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AF 447 Search to resume (part2)

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AF 447 Search to resume (part2)

Old 22nd May 2011, 05:40
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TCAS Fail?

Thanks for the chart MM43.

Altitude is fed to the TCAS via the transponder. The transponder looks at only one altitude input at a time. Alternate altitude can be switched in. There is no airspeed input to the TCAS or the transponder.

Altitude out from the ADR is modified by (reportedly) as much as 300 feet as a low airspeed correction. Therefore, you could expect a 300 foot altitude shift if the pitot ram pressure were suddenly blocked while the moisture drain remained open, yielding an airspeed approaching zero.

The BEA assumption is that the TCAS faulted due to internal logic from airspeed approaching zero. The supposed rationale for this logic: "TCAS was inhibited to prevent the potential for mayhem." The only mayhem would be Collision Avoidance being compromised.

If this logic exists, why isn't it in the transponder, instead of in the TCAS? The transponder didn't fail. You don't want a 300 foot error in your altitude reported to other aircraft, just as much as you don't want erroneous evasive maneuvers. The transponder is needed for the TCAS to function. TCAS is not needed for the transponder to function.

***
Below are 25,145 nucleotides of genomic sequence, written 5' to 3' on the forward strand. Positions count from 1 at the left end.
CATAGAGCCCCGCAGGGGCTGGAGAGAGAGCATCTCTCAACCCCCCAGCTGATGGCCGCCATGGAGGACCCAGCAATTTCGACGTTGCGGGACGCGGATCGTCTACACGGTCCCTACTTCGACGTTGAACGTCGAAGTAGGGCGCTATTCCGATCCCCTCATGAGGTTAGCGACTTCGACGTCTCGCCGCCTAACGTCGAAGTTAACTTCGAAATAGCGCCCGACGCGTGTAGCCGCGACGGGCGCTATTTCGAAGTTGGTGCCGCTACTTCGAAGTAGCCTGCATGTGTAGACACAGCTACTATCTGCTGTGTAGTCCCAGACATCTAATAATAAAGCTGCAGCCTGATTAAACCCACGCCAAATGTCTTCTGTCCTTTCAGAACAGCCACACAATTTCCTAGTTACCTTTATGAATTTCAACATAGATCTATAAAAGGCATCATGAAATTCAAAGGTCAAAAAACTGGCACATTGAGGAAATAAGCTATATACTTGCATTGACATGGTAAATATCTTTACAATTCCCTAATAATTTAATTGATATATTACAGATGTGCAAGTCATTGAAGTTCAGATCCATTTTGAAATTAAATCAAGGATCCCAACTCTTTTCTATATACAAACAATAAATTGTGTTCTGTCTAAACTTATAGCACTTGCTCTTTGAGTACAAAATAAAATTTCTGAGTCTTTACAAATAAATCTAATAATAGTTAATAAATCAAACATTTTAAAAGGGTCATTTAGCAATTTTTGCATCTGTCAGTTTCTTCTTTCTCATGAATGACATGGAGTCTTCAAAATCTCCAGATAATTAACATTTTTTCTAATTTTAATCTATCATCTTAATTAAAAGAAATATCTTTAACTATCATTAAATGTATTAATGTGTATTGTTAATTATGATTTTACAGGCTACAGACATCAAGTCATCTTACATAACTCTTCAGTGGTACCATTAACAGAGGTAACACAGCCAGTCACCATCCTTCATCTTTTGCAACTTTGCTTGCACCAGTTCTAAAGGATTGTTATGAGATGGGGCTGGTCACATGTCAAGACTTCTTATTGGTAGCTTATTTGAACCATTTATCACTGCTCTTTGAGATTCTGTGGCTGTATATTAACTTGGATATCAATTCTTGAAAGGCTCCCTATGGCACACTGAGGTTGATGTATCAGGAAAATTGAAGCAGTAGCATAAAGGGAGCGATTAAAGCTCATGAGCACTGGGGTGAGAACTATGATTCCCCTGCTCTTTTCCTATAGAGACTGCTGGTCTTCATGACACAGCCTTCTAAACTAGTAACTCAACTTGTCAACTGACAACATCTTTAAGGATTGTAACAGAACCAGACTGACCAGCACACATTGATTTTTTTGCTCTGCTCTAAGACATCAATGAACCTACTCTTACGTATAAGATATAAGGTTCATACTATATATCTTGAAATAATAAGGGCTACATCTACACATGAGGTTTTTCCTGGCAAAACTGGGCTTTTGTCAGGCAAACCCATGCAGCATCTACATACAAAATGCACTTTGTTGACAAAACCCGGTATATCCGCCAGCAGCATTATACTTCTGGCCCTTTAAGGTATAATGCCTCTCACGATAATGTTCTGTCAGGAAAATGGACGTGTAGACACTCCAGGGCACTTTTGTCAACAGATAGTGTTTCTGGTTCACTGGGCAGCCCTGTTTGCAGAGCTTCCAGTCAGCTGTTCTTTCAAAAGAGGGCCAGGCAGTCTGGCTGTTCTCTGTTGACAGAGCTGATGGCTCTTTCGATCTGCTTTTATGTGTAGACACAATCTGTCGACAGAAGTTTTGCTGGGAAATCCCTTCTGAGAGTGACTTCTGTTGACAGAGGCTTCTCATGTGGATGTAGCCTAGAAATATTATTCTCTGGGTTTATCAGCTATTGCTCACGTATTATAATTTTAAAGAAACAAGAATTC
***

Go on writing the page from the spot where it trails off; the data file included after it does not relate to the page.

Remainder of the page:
Therefore, from the data we have, the BEA explanation for TCAS Fail is mistaken.
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Old 22nd May 2011, 05:51
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The two TCAS antennas are above and below the forward cabin. They are about a foot long, half a foot wide, and about two inches tall.
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Old 22nd May 2011, 08:38
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TCAS Fail?

Hi,
Originally Posted by Graybeard
Therefore, from the data we have, the BEA explanation for TCAS Fail is mistaken.
Did you meant that the BEA explanation (which is from Airbus experts) is mistaken because there is no link between ADR losses and TCAS?
Have a look at this (now revised) procedure:

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Old 22nd May 2011, 09:23
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Last Commands of Captain Dubois

Absturz von Air-France-Airbus: Pilot war in kritischer Flugphase nicht im Cockpit - SPIEGEL ONLINE - Nachrichten - Panorama

Stall led to Rio-Paris Air France crash, says German press

Last edited by livermore; 22nd May 2011 at 11:48. Reason: Message in English language added
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Old 22nd May 2011, 09:39
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ChristiaanJ,
Knowing how difficult it can be to find a wiring fault or failure in the "real" world, I'm still totally baffled by this ACARS message too.
I suspect it probably translates to a "lack of signal" condition, but I would still like to know, too.